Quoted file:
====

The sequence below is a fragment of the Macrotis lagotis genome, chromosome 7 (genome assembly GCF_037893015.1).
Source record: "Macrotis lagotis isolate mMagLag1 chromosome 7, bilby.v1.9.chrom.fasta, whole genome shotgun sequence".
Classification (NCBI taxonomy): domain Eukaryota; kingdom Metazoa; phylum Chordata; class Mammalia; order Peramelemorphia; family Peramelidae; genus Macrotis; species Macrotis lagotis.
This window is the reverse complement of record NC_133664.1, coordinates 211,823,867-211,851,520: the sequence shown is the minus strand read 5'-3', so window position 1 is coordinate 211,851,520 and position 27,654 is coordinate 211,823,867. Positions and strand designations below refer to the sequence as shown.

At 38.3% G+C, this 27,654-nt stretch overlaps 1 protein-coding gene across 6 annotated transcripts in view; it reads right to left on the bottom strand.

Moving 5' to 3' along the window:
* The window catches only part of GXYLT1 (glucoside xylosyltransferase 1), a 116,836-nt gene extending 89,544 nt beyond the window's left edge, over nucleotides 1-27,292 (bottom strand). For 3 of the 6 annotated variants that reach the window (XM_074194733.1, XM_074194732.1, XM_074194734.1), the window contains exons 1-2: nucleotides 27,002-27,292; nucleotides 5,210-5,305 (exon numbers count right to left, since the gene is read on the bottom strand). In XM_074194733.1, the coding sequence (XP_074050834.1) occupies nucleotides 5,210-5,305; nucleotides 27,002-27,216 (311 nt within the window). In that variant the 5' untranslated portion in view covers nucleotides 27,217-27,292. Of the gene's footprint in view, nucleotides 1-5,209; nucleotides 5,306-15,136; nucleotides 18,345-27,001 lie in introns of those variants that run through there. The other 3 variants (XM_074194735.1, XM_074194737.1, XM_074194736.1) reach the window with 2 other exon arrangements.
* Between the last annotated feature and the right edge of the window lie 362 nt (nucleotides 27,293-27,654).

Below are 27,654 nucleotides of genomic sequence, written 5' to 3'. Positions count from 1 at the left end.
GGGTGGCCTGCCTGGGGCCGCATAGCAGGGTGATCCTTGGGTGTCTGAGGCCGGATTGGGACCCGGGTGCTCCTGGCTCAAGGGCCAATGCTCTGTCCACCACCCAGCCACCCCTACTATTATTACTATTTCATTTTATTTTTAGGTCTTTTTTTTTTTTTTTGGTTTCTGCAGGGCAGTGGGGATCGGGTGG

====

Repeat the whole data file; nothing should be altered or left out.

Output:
The sequence below is a fragment of the Macrotis lagotis genome, chromosome 7 (genome assembly GCF_037893015.1).
Source record: "Macrotis lagotis isolate mMagLag1 chromosome 7, bilby.v1.9.chrom.fasta, whole genome shotgun sequence".
Classification (NCBI taxonomy): domain Eukaryota; kingdom Metazoa; phylum Chordata; class Mammalia; order Peramelemorphia; family Peramelidae; genus Macrotis; species Macrotis lagotis.
This window is the reverse complement of record NC_133664.1, coordinates 211,823,867-211,851,520: the sequence shown is the minus strand read 5'-3', so window position 1 is coordinate 211,851,520 and position 27,654 is coordinate 211,823,867. Positions and strand designations below refer to the sequence as shown.

At 38.3% G+C, this 27,654-nt stretch overlaps 1 protein-coding gene across 6 annotated transcripts in view; it reads right to left on the bottom strand.

Moving 5' to 3' along the window:
* The window catches only part of GXYLT1 (glucoside xylosyltransferase 1), a 116,836-nt gene extending 89,544 nt beyond the window's left edge, over nucleotides 1-27,292 (bottom strand). For 3 of the 6 annotated variants that reach the window (XM_074194733.1, XM_074194732.1, XM_074194734.1), the window contains exons 1-2: nucleotides 27,002-27,292; nucleotides 5,210-5,305 (exon numbers count right to left, since the gene is read on the bottom strand). In XM_074194733.1, the coding sequence (XP_074050834.1) occupies nucleotides 5,210-5,305; nucleotides 27,002-27,216 (311 nt within the window). In that variant the 5' untranslated portion in view covers nucleotides 27,217-27,292. Of the gene's footprint in view, nucleotides 1-5,209; nucleotides 5,306-15,136; nucleotides 18,345-27,001 lie in introns of those variants that run through there. The other 3 variants (XM_074194735.1, XM_074194737.1, XM_074194736.1) reach the window with 2 other exon arrangements.
* Between the last annotated feature and the right edge of the window lie 362 nt (nucleotides 27,293-27,654).

Below are 27,654 nucleotides of genomic sequence, written 5' to 3'. Positions count from 1 at the left end.
GGGTGGCCTGCCTGGGGCCGCATAGCAGGGTGATCCTTGGGTGTCTGAGGCCGGATTGGGACCCGGGTGCTCCTGGCTCAAGGGCCAATGCTCTGTCCACCACCCAGCCACCCCTACTATTATTACTATTTCATTTTATTTTTAGGTCTTTTTTTTTTTTTTTGGTTTCTGCAGGGCAGTGGGGATCGGGTGG